number of female

participants in our

Reykjavik Bar Crawl.

The most common

guests in the Bar

Crawls are couples,

groups of friends and

female solo travelers.

international travel

magazines as one

of the world’s best

cities to party in.

The reason for this

is a combination

of many things,

the Icelandic

cocktail culture

is on a rapid rise,

we have got lots

of brand new

microbreweries

that have been

a big hit among

locals and visitors

alike and it seems

like new and

exciting bars and restaurants are opening up every

weekend. So there is definitely a reason for all the

hype. But in our experience, all of this wouldn’t

matter if it wasn’t for the friendly Icelandic people.

There are of course huge nightlife scenes all over

the world in big cities like New York and London but

what makes Reykjavik special is that all the venues

are literally on one street and everyone knows

everyone and that’s what creates the awesome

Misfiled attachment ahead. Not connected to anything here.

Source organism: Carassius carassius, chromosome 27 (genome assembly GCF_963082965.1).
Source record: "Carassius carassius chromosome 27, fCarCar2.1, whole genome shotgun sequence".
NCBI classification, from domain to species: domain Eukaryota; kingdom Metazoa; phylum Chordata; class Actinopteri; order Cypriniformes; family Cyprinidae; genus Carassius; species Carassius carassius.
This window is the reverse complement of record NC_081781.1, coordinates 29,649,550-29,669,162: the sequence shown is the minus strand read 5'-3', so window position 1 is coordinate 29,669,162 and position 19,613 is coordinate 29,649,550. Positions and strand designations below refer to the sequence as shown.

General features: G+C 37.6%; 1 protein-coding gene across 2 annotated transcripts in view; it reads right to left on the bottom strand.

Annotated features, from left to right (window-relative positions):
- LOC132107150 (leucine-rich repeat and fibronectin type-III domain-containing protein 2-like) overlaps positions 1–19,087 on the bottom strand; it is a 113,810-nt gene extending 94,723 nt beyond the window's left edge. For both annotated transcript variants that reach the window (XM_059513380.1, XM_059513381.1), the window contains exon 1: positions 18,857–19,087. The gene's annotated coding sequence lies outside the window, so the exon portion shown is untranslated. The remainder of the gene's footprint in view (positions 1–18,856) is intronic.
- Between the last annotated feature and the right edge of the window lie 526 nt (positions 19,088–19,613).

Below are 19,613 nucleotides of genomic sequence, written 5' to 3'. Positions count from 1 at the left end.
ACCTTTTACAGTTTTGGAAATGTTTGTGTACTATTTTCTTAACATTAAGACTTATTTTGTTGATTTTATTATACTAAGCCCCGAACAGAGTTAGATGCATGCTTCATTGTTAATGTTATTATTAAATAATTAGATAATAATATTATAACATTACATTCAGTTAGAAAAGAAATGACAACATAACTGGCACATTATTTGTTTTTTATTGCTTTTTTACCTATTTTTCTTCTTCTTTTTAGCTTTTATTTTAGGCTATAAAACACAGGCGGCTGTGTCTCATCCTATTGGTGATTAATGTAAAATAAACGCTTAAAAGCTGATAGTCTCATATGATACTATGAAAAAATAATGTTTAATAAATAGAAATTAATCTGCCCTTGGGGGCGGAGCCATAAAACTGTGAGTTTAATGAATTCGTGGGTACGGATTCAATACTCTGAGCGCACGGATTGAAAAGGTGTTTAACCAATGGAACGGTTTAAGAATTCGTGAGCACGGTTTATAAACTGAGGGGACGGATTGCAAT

vibe that is the Reykjavik nightlife.

There are some that say that nightlife tours and

event planning is often catered to groups of guys.

What about the girls? “After a short thought, we

wouldn’t agree with that statement. Although we

get a lot of bachelor/stag groups and company

retreats where men are the majority, we actually

get a higher number of female participants in our

Reykjavik Bar Crawl. The most common guests in

the Bar Crawls are couples, groups of friends and

female solo travelers. We think the reason for this

might be that exploring the nightlife scene in a

foreign country by yourself can be both scary and

lonely but the tours are safe, fun and a great way to

meet like-minded travelers.”

Get out of downtown!

All of Wake Up Reykjavik’s nightlife tours are

located in the heart of Reykja vik, on or around

the main shopping street, Laugavegur. But Egill

and Daníel also organize all kinds of activities

outside the city for their guests, such as ATV tours,

snowmobile experiences, heli copter tours and of